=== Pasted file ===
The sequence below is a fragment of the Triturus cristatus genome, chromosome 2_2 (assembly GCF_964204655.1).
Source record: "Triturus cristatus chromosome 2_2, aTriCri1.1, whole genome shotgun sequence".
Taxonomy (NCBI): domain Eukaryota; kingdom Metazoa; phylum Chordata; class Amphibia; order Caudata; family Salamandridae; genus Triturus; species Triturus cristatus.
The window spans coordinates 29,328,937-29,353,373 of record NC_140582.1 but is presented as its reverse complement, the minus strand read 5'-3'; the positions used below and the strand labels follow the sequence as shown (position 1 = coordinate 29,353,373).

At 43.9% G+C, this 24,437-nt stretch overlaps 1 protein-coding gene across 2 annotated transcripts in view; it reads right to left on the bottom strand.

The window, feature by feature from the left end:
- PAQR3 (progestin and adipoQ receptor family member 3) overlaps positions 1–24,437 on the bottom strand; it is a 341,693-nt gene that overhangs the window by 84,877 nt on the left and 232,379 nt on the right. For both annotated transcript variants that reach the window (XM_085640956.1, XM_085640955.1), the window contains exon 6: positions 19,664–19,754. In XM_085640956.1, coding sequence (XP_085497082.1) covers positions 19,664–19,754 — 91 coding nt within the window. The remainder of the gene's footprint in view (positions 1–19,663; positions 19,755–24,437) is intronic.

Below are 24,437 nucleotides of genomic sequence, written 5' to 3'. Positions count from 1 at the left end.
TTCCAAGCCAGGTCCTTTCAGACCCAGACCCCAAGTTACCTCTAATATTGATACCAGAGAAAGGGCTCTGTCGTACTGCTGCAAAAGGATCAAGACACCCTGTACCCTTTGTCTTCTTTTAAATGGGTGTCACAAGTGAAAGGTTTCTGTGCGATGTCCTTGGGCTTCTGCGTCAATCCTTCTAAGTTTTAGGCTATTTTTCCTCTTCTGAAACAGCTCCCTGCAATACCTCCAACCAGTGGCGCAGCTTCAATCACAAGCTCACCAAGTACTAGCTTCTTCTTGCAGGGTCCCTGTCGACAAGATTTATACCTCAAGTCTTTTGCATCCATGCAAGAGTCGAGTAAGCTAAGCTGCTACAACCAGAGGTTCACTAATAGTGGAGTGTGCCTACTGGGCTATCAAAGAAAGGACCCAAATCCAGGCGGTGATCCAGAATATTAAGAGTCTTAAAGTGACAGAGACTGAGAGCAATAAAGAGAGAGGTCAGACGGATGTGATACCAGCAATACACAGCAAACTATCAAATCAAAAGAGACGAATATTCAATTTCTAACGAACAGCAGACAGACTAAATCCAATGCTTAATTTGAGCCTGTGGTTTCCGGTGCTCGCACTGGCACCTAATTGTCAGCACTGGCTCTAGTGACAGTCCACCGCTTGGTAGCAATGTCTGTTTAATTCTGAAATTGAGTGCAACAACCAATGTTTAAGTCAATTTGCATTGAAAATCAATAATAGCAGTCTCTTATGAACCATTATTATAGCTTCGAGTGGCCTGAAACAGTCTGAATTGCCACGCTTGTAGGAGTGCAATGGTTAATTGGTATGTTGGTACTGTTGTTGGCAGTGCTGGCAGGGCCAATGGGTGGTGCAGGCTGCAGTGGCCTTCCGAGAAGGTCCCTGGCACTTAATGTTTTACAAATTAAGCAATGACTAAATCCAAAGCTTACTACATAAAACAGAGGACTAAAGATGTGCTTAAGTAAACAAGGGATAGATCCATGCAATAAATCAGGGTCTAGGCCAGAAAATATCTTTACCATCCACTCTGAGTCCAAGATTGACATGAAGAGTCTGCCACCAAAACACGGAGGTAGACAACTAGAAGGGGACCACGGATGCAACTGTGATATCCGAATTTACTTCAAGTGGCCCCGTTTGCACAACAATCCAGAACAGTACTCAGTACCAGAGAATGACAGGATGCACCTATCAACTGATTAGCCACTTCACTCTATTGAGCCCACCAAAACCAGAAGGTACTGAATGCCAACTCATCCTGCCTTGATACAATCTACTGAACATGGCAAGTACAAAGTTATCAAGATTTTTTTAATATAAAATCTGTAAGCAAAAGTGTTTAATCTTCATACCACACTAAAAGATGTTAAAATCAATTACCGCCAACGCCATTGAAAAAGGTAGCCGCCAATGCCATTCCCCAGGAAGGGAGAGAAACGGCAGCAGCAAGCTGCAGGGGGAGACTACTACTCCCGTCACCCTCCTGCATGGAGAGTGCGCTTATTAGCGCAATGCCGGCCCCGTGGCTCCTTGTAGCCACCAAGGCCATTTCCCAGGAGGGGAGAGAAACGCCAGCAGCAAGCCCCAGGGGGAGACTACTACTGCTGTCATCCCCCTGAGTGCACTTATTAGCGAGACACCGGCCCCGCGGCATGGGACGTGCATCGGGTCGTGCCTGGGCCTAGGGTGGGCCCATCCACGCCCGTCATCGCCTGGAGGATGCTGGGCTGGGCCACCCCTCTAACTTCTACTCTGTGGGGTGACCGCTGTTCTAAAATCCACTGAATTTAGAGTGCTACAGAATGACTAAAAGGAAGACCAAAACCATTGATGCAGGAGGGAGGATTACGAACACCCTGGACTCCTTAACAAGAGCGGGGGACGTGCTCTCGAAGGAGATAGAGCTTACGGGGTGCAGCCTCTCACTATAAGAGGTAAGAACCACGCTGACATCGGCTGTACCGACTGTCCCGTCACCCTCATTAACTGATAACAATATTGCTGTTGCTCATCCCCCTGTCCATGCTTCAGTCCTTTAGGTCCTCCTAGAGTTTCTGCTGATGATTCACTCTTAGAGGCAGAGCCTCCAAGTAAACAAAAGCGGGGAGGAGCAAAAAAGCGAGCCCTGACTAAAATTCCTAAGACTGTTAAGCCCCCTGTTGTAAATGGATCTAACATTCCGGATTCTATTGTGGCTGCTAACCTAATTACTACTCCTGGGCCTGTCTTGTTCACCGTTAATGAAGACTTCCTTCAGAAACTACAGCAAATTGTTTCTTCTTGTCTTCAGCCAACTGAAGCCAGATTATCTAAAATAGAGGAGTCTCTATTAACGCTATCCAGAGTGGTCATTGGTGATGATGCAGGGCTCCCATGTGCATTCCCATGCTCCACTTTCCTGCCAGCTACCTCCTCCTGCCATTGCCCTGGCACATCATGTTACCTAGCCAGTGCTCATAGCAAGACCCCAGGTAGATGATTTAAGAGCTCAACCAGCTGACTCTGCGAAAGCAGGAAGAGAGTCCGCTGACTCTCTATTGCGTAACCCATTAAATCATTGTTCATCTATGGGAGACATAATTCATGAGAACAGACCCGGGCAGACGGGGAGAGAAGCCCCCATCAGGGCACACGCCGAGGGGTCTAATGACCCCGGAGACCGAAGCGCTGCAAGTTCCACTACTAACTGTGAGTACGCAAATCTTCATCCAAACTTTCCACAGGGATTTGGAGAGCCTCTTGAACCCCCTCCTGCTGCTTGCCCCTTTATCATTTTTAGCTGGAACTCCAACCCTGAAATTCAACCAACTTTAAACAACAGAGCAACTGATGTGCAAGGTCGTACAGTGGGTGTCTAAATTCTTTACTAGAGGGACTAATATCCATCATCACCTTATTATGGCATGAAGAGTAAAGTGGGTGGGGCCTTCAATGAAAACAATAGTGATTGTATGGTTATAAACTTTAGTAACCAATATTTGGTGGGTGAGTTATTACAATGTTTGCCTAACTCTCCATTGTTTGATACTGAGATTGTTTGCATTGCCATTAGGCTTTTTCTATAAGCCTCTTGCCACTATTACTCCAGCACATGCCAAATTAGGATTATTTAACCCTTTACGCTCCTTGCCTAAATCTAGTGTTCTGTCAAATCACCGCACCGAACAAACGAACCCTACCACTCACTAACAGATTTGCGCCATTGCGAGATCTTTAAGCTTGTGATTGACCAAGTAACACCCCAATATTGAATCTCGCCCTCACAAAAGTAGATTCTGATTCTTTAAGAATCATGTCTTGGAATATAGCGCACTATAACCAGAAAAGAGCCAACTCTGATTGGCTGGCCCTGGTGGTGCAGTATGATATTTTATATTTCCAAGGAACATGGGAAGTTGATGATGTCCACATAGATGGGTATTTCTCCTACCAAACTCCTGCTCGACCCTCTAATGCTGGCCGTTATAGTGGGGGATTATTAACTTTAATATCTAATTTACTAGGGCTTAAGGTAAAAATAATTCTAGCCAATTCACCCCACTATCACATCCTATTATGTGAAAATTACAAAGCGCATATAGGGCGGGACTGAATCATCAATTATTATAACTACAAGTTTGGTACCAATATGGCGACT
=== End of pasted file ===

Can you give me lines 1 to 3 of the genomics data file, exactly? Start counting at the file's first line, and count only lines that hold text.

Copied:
The sequence below is a fragment of the Triturus cristatus genome, chromosome 2_2 (assembly GCF_964204655.1).
Source record: "Triturus cristatus chromosome 2_2, aTriCri1.1, whole genome shotgun sequence".
Taxonomy (NCBI): domain Eukaryota; kingdom Metazoa; phylum Chordata; class Amphibia; order Caudata; family Salamandridae; genus Triturus; species Triturus cristatus.